The UK is Ireland’s largest source of inbound tourists, accounting for over 40 per cent of overseas visitors into the country. The economic uncertainty surrounding the UK’s relationship with the EU has fuelled concerns amongst 95 per cent of hoteliers nationally, highlighting the ongoing risks to Waterford tourism from external events.
While concerns about the impact of Brexit loom, results show the tourism industry has performed strongly so far this year
Some nine of 10 hoteliers (90 per cent) report that business levels are up compared to the same period last year with overseas visitor numbers up 14 per cent (year to date) while British visitor numbers are up 16 per cent.
Of those hotels catering for corporate meetings and business events, 60 per cent are seeing an increase in this area of their business compared with last year.
market, which accounts for the majority of business for many premises.
Aidan Quirke, Chair of the IHF’s South East Branch said that tourism now supports 5,400 jobs in Waterford and contributes some €100m to the local economy annually.
But he warned that the continued recovery in the sector cannot be taken for granted and that the local tourism industry remained vulnerable to external economic shocks beyond its control, such as the UK decision to leave the EU.
“The concerns expressed by Waterford hoteliers following the UK’s referendum result reflect the significant risks posed to the sector, with many hotels and guesthouses still in recovery mode,” he said.
“This comes at a time when the increasing cost of doing business in Ireland already poses a serious challenge for tourism businesses. While it is too early to predict the full effect that the decision will have on Waterford tourism, there can be no room for complacency, particularly given the potential impact on visitor numbers from the UK and business levels within the domestic market.”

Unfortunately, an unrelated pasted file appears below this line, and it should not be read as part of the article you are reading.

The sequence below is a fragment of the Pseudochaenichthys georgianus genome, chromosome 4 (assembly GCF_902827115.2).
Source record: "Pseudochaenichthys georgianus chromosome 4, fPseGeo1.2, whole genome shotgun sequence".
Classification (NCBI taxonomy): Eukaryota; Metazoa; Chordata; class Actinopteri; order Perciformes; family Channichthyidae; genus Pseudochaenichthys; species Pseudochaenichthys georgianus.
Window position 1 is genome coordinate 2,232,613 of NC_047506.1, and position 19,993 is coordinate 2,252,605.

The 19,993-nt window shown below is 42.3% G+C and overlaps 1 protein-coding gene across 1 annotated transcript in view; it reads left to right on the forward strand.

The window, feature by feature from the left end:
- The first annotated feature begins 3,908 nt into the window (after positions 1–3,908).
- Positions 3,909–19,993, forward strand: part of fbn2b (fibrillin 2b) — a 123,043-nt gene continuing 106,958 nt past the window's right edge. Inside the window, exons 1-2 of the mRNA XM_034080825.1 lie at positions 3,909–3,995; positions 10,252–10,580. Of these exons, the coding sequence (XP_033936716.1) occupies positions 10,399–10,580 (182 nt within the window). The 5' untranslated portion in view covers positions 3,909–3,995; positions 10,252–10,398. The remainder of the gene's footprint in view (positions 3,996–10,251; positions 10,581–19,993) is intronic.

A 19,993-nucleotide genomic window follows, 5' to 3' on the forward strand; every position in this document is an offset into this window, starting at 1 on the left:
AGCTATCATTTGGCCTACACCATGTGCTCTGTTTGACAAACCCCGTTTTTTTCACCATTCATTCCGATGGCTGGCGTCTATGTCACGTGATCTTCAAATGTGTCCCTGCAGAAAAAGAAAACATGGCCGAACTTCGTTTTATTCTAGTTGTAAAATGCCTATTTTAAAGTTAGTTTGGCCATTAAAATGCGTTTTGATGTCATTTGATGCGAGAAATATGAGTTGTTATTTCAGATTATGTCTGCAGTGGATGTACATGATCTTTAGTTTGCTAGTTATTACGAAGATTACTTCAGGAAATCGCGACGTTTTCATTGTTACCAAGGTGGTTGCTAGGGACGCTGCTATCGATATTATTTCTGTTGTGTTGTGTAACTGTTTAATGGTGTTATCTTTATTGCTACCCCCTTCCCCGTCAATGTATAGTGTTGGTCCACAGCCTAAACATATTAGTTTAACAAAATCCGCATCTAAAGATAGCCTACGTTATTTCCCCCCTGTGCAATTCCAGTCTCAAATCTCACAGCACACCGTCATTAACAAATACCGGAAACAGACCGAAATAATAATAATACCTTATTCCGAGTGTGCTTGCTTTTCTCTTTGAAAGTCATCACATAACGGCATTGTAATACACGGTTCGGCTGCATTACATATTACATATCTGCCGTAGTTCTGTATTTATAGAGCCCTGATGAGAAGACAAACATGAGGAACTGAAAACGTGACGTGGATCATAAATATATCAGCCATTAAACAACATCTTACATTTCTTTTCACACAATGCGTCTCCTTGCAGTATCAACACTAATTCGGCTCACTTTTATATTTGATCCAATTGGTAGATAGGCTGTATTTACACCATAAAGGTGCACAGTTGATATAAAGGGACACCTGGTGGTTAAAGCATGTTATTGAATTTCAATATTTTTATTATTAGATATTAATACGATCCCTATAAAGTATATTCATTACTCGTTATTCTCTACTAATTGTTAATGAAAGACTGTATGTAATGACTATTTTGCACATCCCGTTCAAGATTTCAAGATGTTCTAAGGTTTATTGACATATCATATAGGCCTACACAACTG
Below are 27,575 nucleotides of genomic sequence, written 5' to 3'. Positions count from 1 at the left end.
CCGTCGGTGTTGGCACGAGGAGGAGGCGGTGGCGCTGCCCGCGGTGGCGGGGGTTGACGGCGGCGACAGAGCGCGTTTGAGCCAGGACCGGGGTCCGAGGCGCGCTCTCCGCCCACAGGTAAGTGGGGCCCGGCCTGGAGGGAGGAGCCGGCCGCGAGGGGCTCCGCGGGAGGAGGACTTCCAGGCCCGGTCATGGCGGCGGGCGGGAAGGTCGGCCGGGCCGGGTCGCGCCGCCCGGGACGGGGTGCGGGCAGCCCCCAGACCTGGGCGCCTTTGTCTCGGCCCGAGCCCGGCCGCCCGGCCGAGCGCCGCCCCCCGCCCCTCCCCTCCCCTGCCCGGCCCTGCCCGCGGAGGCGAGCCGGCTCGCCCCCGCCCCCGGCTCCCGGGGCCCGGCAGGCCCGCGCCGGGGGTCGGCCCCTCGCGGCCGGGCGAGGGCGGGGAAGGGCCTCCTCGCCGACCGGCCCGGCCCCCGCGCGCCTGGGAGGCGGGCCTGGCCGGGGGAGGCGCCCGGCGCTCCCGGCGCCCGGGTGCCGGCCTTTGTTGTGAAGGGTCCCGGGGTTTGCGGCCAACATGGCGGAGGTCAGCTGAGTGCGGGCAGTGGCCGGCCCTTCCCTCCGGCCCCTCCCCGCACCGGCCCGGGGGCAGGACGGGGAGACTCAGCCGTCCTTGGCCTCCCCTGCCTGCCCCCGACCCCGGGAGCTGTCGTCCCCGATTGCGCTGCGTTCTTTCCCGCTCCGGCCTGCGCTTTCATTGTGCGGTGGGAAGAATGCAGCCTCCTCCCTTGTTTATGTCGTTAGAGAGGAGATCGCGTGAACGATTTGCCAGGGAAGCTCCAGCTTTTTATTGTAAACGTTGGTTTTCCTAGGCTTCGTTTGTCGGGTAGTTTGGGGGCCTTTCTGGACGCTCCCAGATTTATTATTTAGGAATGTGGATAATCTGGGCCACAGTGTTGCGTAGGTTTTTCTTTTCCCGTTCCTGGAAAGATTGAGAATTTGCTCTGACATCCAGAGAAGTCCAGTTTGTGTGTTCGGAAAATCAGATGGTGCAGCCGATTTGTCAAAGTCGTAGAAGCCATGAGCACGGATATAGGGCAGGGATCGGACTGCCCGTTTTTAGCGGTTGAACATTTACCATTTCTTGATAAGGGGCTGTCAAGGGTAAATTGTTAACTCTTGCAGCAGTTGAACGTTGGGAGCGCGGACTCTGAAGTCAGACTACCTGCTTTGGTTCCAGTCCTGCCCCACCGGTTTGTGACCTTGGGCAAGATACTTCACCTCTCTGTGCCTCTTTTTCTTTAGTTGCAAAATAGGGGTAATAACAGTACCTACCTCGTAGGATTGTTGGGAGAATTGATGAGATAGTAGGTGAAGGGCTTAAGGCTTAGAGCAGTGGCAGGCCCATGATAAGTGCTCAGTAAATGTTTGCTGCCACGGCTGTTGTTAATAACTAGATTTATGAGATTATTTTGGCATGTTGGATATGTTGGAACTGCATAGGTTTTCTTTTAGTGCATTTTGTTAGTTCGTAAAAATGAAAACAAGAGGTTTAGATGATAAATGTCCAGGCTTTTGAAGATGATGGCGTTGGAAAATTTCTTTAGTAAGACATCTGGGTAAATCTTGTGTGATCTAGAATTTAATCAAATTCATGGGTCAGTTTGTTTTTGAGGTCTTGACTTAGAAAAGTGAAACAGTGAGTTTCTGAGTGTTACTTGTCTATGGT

Mr Quirke acknowledged the “significant strides” being made in developing Ireland’s tourism product, including Ireland’s Ancient East, which takes in taking in local attractions such as the Viking Triangle.
“Increased investment in product development and marketing is vital to the long-term success of our tourism product,” he said.
“Time and time again, Irish tourism has shown itself to be an excellent investment with every euro spent in destination marketing by the state resulting in €34 being spent by visitors in the country. Now is not the time to take this investment for granted, particularly given the uncertainty around Brexit and the potential impact on visitor numbers to Waterford from the UK.”